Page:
Ben Carson Protesters Say "He's Not Here to Help" at Chicago Housing Meeting

Housing and Urban Development Secretary Ben Carson testifies during a Senate subcommittee hearing on June 7, 2017. “He’s not here to help,” said one of the many housing protesters who gathered at HUD Secretary Ben Carson’s meeting with local housing leaders in Chicago. Photo by Alex Wong/Getty Images

Activists gathered on Monday to protest a meeting with Housing and Urban Development Secretary Ben Carson in Chicago.

One protester was escorted out by security after demanding answers from Carson about the department's recent decision to delay an Obama-era regulation that would help millions of low-income families find housing and opportunities in high-income communities.

"He's not here to help, and he's not here to provide," said Debra Miller, according to The Chicago Tribune. "He never talked about what he knew of housing, he never said the word 'housing.' But I did. It's a human right."

Miller lives in Chicago's Edgewater suburb with the help of a housing voucher, and repeatedly questioned Carson about housing help for the homeless and senior citizens. A video of Miller shouting questions at Carson was tweeted by Jane Addams Senior Caucus, a grassroots organization led by seniors in Chicago.

"I did not ask her to do that," Carson joked with the crowd, but he did not answer her questions. Miller, a member of the caucus, was asked to leave the closed-door meeting. The secretary had initially planned to talk about economic development with local housing leaders.

JASC video of HUD resident Debra interrupting @SecretaryCarson during his speech in Chicago. We are in the middle of a #HousingEmergency that will hurt seniors and their families and need emergency relief now! #TaxTheRich #HouseThePeople #CarsonCHIWelcomeCommittee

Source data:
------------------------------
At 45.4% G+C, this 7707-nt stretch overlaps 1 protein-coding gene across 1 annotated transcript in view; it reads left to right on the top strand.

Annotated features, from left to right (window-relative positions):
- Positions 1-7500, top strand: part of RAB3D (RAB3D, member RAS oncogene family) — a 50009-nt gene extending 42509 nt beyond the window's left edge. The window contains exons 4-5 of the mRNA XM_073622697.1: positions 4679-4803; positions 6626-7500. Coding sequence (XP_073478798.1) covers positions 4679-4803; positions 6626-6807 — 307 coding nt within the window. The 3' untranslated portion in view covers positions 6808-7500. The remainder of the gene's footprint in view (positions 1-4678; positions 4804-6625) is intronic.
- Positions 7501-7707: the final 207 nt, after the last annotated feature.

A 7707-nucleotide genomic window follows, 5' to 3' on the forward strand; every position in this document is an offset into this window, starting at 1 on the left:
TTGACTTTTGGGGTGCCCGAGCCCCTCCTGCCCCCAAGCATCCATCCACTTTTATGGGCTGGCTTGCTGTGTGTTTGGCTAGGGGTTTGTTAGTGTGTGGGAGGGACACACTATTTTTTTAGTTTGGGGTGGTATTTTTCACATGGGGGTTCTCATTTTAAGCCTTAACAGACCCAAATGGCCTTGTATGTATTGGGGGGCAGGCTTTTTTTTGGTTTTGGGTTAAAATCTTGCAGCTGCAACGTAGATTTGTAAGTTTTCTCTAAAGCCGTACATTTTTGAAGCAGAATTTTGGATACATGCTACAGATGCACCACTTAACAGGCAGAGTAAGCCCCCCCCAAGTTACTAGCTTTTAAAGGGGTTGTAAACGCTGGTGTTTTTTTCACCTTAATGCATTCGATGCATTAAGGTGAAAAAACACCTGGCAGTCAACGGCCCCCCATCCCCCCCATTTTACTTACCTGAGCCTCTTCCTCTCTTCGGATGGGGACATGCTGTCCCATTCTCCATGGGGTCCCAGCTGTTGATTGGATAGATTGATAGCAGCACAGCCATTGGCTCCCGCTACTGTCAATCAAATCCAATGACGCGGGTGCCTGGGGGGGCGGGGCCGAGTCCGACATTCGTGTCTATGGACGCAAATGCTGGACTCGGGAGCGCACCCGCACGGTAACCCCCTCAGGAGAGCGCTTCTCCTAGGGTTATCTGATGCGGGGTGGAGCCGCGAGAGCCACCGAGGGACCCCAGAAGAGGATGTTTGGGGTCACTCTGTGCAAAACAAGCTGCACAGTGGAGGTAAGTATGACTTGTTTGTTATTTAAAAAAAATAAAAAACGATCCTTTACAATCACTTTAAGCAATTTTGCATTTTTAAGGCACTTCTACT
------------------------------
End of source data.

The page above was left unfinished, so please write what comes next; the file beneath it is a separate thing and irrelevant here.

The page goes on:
— JASC (@SeniorCaucus) January 8, 2018

Local advocates, however, were more interested in HUD's decisionto delay the enforcement of the 2015 Affirmatively Furthering Fair Housing (AFFH) regulation for communities until after 2020.

Protesters began gathering outside the meeting on Monday morning. "Fair housing advocates & community leaders protest Trump's anti-housing policies at HUD ahead of Sec. Carson's visit today," said Jawanza Malone, executive director of the Kenwood-Oakland Community Organization (KOCO) on Chicago's Southside, in a tweet that showed photos of protesters outside the building where the meeting was held.

Fair housing advocates & community leaders protest Trump's anti-housing policies at HUD ahead of Sec. Carson's visit today

— Jawanza Malone (@jbkm1973) January 8, 2018

Activists said the Affirmatively Furthering Fair Housing rule is crucial to help end housing segregation along with the 1968 Fair Housing Act, and 76 civil rights, housing and faith-basedorganizations came together to oppose the HUD delay in a Friday statement.

"Americans strongly believe that a zip code should not determine a child's future and that everyone—regardless of their race or national origin, the language they speak or whether they have children or have a disability—should have access to the opportunities they need to succeed," National Fair Housing Alliance CEO and president Shanna L. Smith said in a statement. Smith added that actions taken by HUD and government agencies "have left us more segregated than we were 100 years ago."

HUD said that the department made the decision to delay enforcement of the Obama-era regulation because of cities that struggle to meet the requirements of the rule. Though the Chicago Housing Authority has recently offered more vouchers to those seeking housing assistance, according to the Tribune, many voucher beneficiaries are still provided housing in low-income neighborhoods.

"We have a segregated city, and we have disparities in access to education, in access to opportunity for employment, to health outcomes...," Housing Alliance's community engagement and education manager, told the Tribune.